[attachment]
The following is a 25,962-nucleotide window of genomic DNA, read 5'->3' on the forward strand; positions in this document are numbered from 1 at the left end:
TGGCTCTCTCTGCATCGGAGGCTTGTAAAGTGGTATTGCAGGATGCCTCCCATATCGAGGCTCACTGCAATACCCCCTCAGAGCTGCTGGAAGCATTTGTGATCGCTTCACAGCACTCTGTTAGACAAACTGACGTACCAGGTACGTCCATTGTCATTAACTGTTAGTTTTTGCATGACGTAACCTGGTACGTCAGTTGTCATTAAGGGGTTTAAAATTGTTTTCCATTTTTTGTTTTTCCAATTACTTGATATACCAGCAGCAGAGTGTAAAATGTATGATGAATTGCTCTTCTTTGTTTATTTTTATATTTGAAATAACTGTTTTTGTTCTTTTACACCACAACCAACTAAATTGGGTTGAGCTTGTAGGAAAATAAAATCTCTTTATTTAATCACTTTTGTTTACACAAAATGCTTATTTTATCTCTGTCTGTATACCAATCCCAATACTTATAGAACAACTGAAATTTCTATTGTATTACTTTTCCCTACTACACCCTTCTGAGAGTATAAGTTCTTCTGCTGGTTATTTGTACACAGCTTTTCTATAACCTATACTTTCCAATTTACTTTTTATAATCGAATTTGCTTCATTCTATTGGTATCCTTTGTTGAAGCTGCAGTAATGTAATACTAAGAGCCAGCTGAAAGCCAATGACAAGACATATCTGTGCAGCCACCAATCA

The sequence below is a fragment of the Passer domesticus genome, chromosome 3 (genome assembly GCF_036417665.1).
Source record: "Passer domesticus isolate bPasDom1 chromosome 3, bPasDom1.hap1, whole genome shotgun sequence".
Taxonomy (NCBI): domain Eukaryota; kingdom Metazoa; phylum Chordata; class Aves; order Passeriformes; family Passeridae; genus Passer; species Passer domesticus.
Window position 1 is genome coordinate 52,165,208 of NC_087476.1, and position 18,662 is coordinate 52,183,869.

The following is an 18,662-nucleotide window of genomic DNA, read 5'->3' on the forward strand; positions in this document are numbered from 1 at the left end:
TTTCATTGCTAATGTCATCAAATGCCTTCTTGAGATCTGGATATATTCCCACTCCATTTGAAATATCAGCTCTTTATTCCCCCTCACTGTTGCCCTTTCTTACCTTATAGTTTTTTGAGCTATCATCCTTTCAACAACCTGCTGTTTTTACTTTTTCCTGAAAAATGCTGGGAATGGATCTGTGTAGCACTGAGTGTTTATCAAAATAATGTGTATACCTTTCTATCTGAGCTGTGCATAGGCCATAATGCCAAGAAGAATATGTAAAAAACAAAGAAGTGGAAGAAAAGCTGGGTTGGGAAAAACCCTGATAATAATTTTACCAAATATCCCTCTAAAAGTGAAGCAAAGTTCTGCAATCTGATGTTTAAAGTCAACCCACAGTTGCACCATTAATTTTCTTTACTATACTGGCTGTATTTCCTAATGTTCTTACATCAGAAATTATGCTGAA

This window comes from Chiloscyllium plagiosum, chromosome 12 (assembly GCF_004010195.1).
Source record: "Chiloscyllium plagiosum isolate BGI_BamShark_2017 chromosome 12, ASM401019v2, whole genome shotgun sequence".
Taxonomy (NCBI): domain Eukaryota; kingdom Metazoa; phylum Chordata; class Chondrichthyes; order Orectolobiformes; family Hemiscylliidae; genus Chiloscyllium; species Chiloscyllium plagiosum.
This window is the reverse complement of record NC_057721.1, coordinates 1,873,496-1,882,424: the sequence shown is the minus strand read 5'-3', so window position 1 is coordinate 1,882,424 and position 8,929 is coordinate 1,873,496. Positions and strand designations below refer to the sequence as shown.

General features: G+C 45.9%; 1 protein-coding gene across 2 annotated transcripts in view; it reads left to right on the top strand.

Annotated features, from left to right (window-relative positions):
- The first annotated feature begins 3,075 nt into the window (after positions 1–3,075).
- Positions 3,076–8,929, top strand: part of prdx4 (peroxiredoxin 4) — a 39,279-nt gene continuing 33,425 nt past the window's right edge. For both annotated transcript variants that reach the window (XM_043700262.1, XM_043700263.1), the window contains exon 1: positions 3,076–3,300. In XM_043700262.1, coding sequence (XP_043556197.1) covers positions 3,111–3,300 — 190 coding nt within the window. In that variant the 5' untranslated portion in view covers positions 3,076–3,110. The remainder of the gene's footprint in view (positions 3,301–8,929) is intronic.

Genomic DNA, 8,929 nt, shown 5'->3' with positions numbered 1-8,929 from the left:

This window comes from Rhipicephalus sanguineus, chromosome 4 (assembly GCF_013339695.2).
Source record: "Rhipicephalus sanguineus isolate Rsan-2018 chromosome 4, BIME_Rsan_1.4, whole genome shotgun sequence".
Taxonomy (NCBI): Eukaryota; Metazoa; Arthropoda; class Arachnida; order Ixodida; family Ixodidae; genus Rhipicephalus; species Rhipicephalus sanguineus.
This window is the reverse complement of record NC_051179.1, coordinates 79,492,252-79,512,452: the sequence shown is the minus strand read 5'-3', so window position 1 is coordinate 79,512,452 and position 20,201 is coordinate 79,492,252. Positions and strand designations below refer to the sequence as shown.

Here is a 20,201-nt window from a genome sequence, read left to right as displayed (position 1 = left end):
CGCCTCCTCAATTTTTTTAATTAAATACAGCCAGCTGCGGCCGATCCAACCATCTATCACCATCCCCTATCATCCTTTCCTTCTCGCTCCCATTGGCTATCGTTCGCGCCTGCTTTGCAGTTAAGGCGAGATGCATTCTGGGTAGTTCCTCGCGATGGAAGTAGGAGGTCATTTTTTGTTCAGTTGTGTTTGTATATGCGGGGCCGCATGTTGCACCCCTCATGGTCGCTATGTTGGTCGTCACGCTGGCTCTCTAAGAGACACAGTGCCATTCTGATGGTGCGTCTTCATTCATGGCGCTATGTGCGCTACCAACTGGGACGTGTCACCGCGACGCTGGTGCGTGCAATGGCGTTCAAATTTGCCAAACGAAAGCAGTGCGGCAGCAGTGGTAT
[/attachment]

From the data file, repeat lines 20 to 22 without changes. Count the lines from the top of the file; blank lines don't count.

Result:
Taxonomy (NCBI): Eukaryota; Metazoa; Arthropoda; class Arachnida; order Ixodida; family Ixodidae; genus Rhipicephalus; species Rhipicephalus sanguineus.
This window is the reverse complement of record NC_051179.1, coordinates 79,492,252-79,512,452: the sequence shown is the minus strand read 5'-3', so window position 1 is coordinate 79,512,452 and position 20,201 is coordinate 79,492,252. Positions and strand designations below refer to the sequence as shown.

Here is a 20,201-nt window from a genome sequence, read left to right as displayed (position 1 = left end):